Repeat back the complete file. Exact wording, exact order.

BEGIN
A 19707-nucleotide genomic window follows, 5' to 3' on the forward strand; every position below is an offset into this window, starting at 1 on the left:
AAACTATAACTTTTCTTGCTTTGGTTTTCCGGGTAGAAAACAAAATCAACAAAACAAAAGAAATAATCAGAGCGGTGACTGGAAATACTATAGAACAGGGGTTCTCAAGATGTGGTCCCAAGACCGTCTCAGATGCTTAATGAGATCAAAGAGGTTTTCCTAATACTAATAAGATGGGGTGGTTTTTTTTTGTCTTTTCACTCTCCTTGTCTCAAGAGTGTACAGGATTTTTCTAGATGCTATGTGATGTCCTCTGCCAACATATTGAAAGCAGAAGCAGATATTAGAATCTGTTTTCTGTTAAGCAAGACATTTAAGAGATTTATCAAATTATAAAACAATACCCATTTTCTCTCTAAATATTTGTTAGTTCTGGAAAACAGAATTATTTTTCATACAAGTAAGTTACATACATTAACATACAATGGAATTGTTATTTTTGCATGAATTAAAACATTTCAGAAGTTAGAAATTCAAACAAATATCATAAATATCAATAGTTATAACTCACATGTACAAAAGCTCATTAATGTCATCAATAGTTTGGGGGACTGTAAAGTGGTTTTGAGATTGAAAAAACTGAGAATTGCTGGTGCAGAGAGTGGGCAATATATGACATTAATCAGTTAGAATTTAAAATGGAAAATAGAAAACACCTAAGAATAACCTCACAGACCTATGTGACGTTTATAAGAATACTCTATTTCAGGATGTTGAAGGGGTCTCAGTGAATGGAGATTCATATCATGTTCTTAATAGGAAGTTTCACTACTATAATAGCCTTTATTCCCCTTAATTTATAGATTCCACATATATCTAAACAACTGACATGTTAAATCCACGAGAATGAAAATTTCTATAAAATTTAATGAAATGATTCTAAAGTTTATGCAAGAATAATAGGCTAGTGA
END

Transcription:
A 19707-nucleotide genomic window follows, 5' to 3' on the forward strand; every position below is an offset into this window, starting at 1 on the left:
AAACTATAACTTTTCTTGCTTTGGTTTTCCGGGTAGAAAACAAAATCAACAAAACAAAAGAAATAATCAGAGCGGTGACTGGAAATACTATAGAACAGGGGTTCTCAAGATGTGGTCCCAAGACCGTCTCAGATGCTTAATGAGATCAAAGAGGTTTTCCTAATACTAATAAGATGGGGTGGTTTTTTTTTGTCTTTTCACTCTCCTTGTCTCAAGAGTGTACAGGATTTTTCTAGATGCTATGTGATGTCCTCTGCCAACATATTGAAAGCAGAAGCAGATATTAGAATCTGTTTTCTGTTAAGCAAGACATTTAAGAGATTTATCAAATTATAAAACAATACCCATTTTCTCTCTAAATATTTGTTAGTTCTGGAAAACAGAATTATTTTTCATACAAGTAAGTTACATACATTAACATACAATGGAATTGTTATTTTTGCATGAATTAAAACATTTCAGAAGTTAGAAATTCAAACAAATATCATAAATATCAATAGTTATAACTCACATGTACAAAAGCTCATTAATGTCATCAATAGTTTGGGGGACTGTAAAGTGGTTTTGAGATTGAAAAAACTGAGAATTGCTGGTGCAGAGAGTGGGCAATATATGACATTAATCAGTTAGAATTTAAAATGGAAAATAGAAAACACCTAAGAATAACCTCACAGACCTATGTGACGTTTATAAGAATACTCTATTTCAGGATGTTGAAGGGGTCTCAGTGAATGGAGATTCATATCATGTTCTTAATAGGAAGTTTCACTACTATAATAGCCTTTATTCCCCTTAATTTATAGATTCCACATATATCTAAACAACTGACATGTTAAATCCACGAGAATGAAAATTTCTATAAAATTTAATGAAATGATTCTAAAGTTTATGCAAGAATAATAGGCTAGTGA